Why doesn't Sun release the crypto module of the OpenSPARC? Crypto export restrictions!

zooko zooko at zooko.com
Wed Jun 11 11:05:36 EDT 2008

Dear people of the cryptography mailing list:

I received a note from Sridhar Vajapey, head of the Sun "OpenSPARC"  
programme, which releases a complete modern CPU under the GPL.   
Except that it isn't complete -- the parts that do AES, SHA-1 and  
SHA-2, and public key crypto acceleration are all mysteriously  
omitted from the released source [1].  I have previously posted about  
this issue on this list [2].

I inquired about this with Sridhar Vajapey, and he wrote "US export  
control regulations prevent Sun from opensourcing the crypto portion  
of N2.".  ("N2" is the development code-name for the most recent  
OpenSPARC -- its product name is "T2".)

Appended is my reply.  If anyone on this list knows more about the  
relevant export regulations, please share.



[1] http://www.opensparc.net/opensparc-t2/downloads.html
[2] http://www.mail-archive.com/cryptography@metzdowd.com/msg09090.html

	From: 	  zooko at zooko.com
	Subject: 	Re: Please contact me about open source of the crypto  
modules in T2
	Date: 	June 8, 2008 3:07:02 PM PDT
         To: Sridhar Vajapey
         Cc: Shrenik Mehta, Roberta Pokigo, Simon Phipps

Dear Sridhar Vajapey:

Thank you for the prompt reply.  Having participated in the struggle  
in the 1990's to make crypto freely available and to end the export  
restrictions, and having thought that we won, I am saddened to find  
out that this is why Sun hasn't open sourced that component.

So far, I have failed to understand why the current US crypto export  
regime (see survey here [1] -- be sure to follow the timeline as the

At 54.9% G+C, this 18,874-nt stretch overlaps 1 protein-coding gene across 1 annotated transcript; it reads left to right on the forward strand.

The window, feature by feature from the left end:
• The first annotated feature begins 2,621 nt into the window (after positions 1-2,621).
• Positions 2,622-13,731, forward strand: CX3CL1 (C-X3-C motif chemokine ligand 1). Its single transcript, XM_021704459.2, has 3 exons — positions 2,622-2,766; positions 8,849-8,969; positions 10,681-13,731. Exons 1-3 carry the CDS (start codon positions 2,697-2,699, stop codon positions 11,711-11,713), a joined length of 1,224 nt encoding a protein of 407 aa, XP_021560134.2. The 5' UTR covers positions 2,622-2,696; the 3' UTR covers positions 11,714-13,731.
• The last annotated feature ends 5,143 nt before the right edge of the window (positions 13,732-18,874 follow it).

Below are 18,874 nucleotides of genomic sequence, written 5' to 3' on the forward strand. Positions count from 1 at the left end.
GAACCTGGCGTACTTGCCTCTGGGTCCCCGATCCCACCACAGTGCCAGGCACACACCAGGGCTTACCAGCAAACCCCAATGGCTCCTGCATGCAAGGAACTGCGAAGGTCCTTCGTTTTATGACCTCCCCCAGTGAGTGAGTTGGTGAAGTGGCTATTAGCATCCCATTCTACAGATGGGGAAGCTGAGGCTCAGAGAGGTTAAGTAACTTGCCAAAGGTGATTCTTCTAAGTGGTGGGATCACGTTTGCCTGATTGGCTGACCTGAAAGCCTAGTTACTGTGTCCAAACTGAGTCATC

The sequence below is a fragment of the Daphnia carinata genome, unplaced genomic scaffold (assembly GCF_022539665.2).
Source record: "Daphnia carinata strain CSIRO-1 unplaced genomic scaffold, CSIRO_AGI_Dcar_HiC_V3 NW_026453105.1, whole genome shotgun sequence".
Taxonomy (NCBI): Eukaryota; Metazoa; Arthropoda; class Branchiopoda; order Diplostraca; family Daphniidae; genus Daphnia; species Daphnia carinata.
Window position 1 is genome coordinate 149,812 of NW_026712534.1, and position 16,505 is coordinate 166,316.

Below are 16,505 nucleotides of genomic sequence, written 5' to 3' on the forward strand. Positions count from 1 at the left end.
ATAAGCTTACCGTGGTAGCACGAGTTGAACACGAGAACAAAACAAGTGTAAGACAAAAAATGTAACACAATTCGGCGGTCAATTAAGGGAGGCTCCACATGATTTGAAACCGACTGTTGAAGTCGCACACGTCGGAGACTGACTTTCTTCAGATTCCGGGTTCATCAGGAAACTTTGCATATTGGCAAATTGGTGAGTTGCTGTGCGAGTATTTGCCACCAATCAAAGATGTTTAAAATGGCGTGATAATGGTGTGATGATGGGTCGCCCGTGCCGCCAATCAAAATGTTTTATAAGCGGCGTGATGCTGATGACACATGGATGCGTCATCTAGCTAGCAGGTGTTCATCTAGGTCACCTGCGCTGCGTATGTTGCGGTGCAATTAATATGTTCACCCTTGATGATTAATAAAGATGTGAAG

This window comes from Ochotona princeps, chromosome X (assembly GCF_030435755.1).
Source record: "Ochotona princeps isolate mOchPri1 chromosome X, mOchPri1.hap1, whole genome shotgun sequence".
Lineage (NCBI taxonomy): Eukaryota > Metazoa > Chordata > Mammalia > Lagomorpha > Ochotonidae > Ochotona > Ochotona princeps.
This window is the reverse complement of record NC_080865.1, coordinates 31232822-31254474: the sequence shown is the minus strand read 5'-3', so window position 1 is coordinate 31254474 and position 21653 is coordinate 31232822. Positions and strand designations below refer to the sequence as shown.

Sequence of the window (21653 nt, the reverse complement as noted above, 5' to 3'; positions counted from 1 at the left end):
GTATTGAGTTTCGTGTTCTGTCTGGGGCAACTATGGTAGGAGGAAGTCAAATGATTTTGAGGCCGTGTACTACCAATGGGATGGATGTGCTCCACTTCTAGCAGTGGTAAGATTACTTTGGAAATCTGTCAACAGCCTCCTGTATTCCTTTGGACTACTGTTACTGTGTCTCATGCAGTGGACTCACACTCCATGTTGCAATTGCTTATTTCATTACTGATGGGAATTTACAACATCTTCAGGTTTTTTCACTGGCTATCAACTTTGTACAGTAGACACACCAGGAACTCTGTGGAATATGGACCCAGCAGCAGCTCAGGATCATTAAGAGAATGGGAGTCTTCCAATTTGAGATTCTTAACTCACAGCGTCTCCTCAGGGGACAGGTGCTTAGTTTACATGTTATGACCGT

laws have been relaxed many times over the last decade) doesn't  
permit Sun to post the source code of the crypto components of the  
T2.  It would appear to me that that source code falls under the  
rubric of "publically available crypto source code", as described  
here [2], which would mean that Sun need only send an e-mail to the  
right address giving them the URL of the source code in order to  
satisfy the law.  On the other hand if the source code for building  
chips doesn't count as "source code", then presumably it would count  
as "mass-market crypto" which means that Sun need only do slightly  
more paperwork in order to gain such approval.

If Sun applied for approval of GPL'ed crypto under such a regulation  
and was *denied* by BIS then I would really like to know why.

Another guess, and please don't take this the wrong way, is that NSA  
baloneyed you into *thinking* that you couldn't, or shouldn't,  
release the crypto components when legally you can.  (I have personal  
knowledge of two such extra-legal attempts by NSA to deter crypto  
proliferation in the 1990's -- once with Netscape and once with Cisco.)

Oh, in fact this leads me to another question:  Even in the (in my  
humble opinion unlikely) case that Sun is disallowed from exporting  
the source of the crypto modules to foreign countries, there is  
certainly no law which would constrain Sun from sharing that source  
with US persons within the US.  I originally became aware of this  
issue as a potential customer who was interested in the T2, rather  
than as an activist.  I am a US citizen residing in the US, and there  
is certainly no law which would preclude Sun from giving me that  
source under the GPL.  So, please do.  You can just attach it to your  
reply.  ;-)

Thanks again.  Adding cc: Simon Phipps (the "Open Source Guy" at  
Sun), as I have previously corresponded with him on this topic.


Zooko Wilcox-O'Hearn

[1] http://rechten.uvt.nl/koops/cryptolaw/cls2.htm#us_1
[2] http://www.bis.doc.gov/encryption/default.htm

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